Wednesday, 1 October 2008

Liverpool 3 PSV Eindhoven 1

Liverpool played PSV in the Champions League tonight at Anfield. Kuyt scored in the fourth minute and the game was effectively over for PSV. Robbie Keane, Liverpool’s new signing this season, scored his first Liverpool Goal, much to the Kop’s delight, after 34 minutes.

In the second half, at the Kop end, Steven Gerrard got his 100th goal for Liverpool, joining a select group of fifteen others who have reached that figure. As usual it was a super goal – in this case form a free kick well outside the penalty area - that zinged into the net.

PSV came back with a goal but were never really in the game.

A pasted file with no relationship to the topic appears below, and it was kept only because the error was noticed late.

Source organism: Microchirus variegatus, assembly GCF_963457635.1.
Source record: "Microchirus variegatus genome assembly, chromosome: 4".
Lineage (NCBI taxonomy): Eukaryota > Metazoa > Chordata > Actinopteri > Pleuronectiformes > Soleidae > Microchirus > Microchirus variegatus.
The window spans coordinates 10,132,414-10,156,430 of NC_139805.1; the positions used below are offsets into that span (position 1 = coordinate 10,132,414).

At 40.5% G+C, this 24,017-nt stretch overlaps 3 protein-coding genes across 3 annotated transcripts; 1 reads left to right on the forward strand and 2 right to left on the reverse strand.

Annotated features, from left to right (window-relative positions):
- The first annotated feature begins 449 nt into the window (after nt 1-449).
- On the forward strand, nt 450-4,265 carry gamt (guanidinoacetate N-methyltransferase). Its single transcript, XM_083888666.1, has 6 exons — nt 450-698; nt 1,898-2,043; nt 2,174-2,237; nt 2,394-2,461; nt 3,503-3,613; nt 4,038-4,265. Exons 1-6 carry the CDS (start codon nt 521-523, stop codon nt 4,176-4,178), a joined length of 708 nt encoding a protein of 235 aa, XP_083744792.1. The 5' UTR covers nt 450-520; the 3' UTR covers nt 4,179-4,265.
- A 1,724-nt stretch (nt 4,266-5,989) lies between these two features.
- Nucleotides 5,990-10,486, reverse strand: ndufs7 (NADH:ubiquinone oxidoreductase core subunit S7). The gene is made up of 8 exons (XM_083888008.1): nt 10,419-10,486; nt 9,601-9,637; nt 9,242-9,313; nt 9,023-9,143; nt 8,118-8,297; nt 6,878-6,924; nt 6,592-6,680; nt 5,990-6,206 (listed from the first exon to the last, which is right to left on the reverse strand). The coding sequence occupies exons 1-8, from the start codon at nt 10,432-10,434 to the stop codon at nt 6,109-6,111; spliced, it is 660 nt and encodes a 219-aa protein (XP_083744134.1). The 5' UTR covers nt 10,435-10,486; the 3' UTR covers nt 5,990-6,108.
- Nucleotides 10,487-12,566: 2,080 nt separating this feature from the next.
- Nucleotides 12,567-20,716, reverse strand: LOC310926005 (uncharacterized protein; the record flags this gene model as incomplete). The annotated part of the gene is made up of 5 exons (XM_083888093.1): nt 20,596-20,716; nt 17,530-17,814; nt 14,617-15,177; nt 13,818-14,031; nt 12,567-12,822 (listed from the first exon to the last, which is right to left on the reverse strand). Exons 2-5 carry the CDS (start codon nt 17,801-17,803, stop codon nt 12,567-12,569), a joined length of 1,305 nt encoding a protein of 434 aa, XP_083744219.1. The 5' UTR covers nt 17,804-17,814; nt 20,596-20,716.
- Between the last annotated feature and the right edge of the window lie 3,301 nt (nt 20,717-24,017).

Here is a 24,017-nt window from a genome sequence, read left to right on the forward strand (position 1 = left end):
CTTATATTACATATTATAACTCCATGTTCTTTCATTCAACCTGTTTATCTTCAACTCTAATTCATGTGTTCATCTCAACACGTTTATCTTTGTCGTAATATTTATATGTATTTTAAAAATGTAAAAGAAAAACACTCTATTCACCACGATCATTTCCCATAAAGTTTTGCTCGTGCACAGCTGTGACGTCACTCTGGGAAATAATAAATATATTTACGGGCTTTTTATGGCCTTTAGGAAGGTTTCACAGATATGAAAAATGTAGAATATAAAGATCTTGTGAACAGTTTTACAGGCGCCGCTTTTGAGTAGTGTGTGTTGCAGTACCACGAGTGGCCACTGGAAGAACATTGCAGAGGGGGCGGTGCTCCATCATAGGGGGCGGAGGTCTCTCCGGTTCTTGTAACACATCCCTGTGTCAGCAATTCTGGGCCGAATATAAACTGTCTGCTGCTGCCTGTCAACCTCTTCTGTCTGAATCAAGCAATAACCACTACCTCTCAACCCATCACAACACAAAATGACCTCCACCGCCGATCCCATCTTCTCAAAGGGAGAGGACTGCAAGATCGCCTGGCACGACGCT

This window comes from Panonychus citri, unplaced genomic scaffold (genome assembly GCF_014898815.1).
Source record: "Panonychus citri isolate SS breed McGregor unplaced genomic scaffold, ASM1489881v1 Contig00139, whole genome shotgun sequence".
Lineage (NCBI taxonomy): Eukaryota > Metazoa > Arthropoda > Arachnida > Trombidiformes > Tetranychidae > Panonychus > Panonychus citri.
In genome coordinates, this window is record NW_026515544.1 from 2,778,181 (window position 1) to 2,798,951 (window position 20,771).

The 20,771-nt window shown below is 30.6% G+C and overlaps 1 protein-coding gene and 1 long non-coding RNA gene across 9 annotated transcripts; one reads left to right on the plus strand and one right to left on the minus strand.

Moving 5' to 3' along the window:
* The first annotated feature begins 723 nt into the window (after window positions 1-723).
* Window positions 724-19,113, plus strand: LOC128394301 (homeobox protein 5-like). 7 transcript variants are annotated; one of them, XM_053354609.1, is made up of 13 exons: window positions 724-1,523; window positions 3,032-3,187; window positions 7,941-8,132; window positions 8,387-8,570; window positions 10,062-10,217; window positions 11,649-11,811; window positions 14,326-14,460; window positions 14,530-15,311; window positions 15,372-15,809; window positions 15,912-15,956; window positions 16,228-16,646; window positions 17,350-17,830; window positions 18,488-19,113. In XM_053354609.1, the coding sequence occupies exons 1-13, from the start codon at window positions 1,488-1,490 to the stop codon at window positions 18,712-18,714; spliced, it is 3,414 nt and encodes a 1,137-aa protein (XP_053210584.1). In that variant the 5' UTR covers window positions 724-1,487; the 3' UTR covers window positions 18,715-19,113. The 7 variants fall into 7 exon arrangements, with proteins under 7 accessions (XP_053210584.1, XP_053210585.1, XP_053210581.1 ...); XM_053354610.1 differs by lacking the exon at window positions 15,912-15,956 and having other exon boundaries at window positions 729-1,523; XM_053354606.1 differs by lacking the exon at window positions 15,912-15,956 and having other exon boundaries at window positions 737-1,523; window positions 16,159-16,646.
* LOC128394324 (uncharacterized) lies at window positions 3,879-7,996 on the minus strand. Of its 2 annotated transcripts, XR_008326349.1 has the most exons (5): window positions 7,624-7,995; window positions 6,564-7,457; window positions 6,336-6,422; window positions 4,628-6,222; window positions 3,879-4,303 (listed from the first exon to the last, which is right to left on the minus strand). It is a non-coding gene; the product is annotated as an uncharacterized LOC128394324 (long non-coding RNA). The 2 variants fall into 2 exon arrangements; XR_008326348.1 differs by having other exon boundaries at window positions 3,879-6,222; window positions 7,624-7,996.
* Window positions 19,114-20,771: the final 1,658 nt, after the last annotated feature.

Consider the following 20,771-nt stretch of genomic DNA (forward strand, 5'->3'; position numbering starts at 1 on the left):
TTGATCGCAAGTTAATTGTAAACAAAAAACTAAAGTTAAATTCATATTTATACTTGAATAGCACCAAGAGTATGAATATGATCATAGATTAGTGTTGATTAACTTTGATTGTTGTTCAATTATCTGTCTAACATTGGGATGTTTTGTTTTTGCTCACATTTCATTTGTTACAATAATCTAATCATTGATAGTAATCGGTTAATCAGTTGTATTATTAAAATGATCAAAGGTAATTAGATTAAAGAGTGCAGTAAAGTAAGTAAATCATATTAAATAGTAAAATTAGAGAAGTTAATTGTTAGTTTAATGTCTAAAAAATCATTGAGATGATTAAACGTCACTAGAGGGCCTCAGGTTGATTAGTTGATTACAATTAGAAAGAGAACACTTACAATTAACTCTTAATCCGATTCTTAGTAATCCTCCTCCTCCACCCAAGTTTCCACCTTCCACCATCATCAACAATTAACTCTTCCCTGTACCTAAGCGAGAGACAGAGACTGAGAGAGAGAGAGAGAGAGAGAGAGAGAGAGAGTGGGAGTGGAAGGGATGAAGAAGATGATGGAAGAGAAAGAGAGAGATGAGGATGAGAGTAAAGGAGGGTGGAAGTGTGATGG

The Rubber Dodo Award

The 2008 Rubber Dodo award has been made by the Center for Biological Diversity in the US. It has gone to Sarah Palin the Governor of Alaska. as well as denying global warming was caused by greenhouse gases she lied about and suppressed State scientific reviews and then tried to block legislation to protect the Polar Bear.

Perhaps being in Alaska makes you welcome global warming and if you are afraid of Polar Bears it’s only natural to want them shot! As for lying and suppressing evidence, don’t politicians do that all the time?

The Center for Biological Diversity presented Interior Secretary Dirk Kempthorne with its first ever "Rubber Dodo" award, in 2007 in honour of going a record one year and 90 days without listing a new species as endangered or threatened despite the Fish and Wildlife Service classifying 279 species as "candidates" for listing, because they were in danger of extinction.